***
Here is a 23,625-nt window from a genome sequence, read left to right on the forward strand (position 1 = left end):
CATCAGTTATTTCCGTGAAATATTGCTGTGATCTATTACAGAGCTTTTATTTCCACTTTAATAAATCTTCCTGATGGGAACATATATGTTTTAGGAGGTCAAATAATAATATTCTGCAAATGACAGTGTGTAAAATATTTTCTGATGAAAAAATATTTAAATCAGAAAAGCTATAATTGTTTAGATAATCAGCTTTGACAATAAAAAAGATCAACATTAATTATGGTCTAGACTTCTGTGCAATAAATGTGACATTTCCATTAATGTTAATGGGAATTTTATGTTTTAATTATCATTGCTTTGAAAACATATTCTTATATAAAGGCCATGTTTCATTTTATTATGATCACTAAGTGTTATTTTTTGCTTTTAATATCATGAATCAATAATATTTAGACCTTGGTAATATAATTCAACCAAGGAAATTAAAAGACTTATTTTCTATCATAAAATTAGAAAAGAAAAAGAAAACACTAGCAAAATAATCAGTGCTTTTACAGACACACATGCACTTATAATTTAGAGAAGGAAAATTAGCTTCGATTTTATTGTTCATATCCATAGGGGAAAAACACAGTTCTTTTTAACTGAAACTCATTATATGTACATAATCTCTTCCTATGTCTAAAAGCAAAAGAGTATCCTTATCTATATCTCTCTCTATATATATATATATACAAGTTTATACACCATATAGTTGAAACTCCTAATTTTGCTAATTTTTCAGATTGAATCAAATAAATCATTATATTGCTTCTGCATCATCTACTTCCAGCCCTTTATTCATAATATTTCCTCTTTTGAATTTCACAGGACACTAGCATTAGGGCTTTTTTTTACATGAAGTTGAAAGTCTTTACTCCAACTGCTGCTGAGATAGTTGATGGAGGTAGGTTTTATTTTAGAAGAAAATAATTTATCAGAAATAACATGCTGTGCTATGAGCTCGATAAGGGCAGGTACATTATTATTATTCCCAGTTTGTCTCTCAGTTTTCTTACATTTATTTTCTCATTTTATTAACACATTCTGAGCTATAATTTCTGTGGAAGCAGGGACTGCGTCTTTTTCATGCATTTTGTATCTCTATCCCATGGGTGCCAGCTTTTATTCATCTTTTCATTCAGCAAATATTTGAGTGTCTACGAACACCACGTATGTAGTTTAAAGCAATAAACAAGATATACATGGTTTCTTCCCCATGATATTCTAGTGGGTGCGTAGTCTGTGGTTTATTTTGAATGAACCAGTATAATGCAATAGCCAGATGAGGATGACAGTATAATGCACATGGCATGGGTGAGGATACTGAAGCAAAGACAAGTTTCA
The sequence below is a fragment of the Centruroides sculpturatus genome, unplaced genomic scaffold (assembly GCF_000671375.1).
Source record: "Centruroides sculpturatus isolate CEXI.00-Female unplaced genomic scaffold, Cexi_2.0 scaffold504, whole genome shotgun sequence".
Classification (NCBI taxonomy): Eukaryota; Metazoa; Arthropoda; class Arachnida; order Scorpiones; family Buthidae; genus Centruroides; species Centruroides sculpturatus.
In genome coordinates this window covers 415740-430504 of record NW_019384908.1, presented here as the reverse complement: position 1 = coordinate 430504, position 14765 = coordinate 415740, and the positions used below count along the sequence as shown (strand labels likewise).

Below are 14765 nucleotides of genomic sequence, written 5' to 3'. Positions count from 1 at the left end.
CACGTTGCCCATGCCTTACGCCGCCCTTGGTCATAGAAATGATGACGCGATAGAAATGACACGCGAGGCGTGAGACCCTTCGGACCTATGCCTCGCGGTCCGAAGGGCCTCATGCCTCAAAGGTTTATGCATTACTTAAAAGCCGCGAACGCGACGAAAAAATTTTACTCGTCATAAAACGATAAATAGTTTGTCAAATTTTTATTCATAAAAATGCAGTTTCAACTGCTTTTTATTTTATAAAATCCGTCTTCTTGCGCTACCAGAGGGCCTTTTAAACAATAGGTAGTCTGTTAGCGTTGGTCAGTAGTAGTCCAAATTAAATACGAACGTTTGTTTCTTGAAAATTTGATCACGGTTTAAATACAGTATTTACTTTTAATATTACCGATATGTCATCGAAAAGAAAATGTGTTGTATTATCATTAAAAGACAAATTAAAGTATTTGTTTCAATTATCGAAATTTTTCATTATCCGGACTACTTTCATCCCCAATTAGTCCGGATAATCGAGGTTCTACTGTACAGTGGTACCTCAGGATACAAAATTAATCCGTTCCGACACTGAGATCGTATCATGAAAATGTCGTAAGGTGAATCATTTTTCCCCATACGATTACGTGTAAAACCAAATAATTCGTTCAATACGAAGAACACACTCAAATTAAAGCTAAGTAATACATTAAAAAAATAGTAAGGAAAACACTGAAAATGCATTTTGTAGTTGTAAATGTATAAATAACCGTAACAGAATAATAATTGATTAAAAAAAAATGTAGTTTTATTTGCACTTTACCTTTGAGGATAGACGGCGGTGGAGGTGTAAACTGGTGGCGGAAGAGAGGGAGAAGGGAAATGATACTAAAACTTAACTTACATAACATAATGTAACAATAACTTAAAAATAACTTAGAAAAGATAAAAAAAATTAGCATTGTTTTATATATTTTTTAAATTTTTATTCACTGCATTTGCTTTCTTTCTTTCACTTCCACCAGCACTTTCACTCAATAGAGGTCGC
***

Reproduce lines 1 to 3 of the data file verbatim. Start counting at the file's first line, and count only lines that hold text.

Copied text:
Here is a 23,625-nt window from a genome sequence, read left to right on the forward strand (position 1 = left end):
CATCAGTTATTTCCGTGAAATATTGCTGTGATCTATTACAGAGCTTTTATTTCCACTTTAATAAATCTTCCTGATGGGAACATATATGTTTTAGGAGGTCAAATAATAATATTCTGCAAATGACAGTGTGTAAAATATTTTCTGATGAAAAAATATTTAAATCAGAAAAGCTATAATTGTTTAGATAATCAGCTTTGACAATAAAAAAGATCAACATTAATTATGGTCTAGACTTCTGTGCAATAAATGTGACATTTCCATTAATGTTAATGGGAATTTTATGTTTTAATTATCATTGCTTTGAAAACATATTCTTATATAAAGGCCATGTTTCATTTTATTATGATCACTAAGTGTTATTTTTTGCTTTTAATATCATGAATCAATAATATTTAGACCTTGGTAATATAATTCAACCAAGGAAATTAAAAGACTTATTTTCTATCATAAAATTAGAAAAGAAAAAGAAAACACTAGCAAAATAATCAGTGCTTTTACAGACACACATGCACTTATAATTTAGAGAAGGAAAATTAGCTTCGATTTTATTGTTCATATCCATAGGGGAAAAACACAGTTCTTTTTAACTGAAACTCATTATATGTACATAATCTCTTCCTATGTCTAAAAGCAAAAGAGTATCCTTATCTATATCTCTCTCTATATATATATATATACAAGTTTATACACCATATAGTTGAAACTCCTAATTTTGCTAATTTTTCAGATTGAATCAAATAAATCATTATATTGCTTCTGCATCATCTACTTCCAGCCCTTTATTCATAATATTTCCTCTTTTGAATTTCACAGGACACTAGCATTAGGGCTTTTTTTTACATGAAGTTGAAAGTCTTTACTCCAACTGCTGCTGAGATAGTTGATGGAGGTAGGTTTTATTTTAGAAGAAAATAATTTATCAGAAATAACATGCTGTGCTATGAGCTCGATAAGGGCAGGTACATTATTATTATTCCCAGTTTGTCTCTCAGTTTTCTTACATTTATTTTCTCATTTTATTAACACATTCTGAGCTATAATTTCTGTGGAAGCAGGGACTGCGTCTTTTTCATGCATTTTGTATCTCTATCCCATGGGTGCCAGCTTTTATTCATCTTTTCATTCAGCAAATATTTGAGTGTCTACGAACACCACGTATGTAGTTTAAAGCAATAAACAAGATATACATGGTTTCTTCCCCATGATATTCTAGTGGGTGCGTAGTCTGTGGTTTATTTTGAATGAACCAGTATAATGCAATAGCCAGATGAGGATGACAGTATAATGCACATGGCATGGGTGAGGATACTGAAGCAAAGACAAGTTTCA
The sequence below is a fragment of the Centruroides sculpturatus genome, unplaced genomic scaffold (assembly GCF_000671375.1).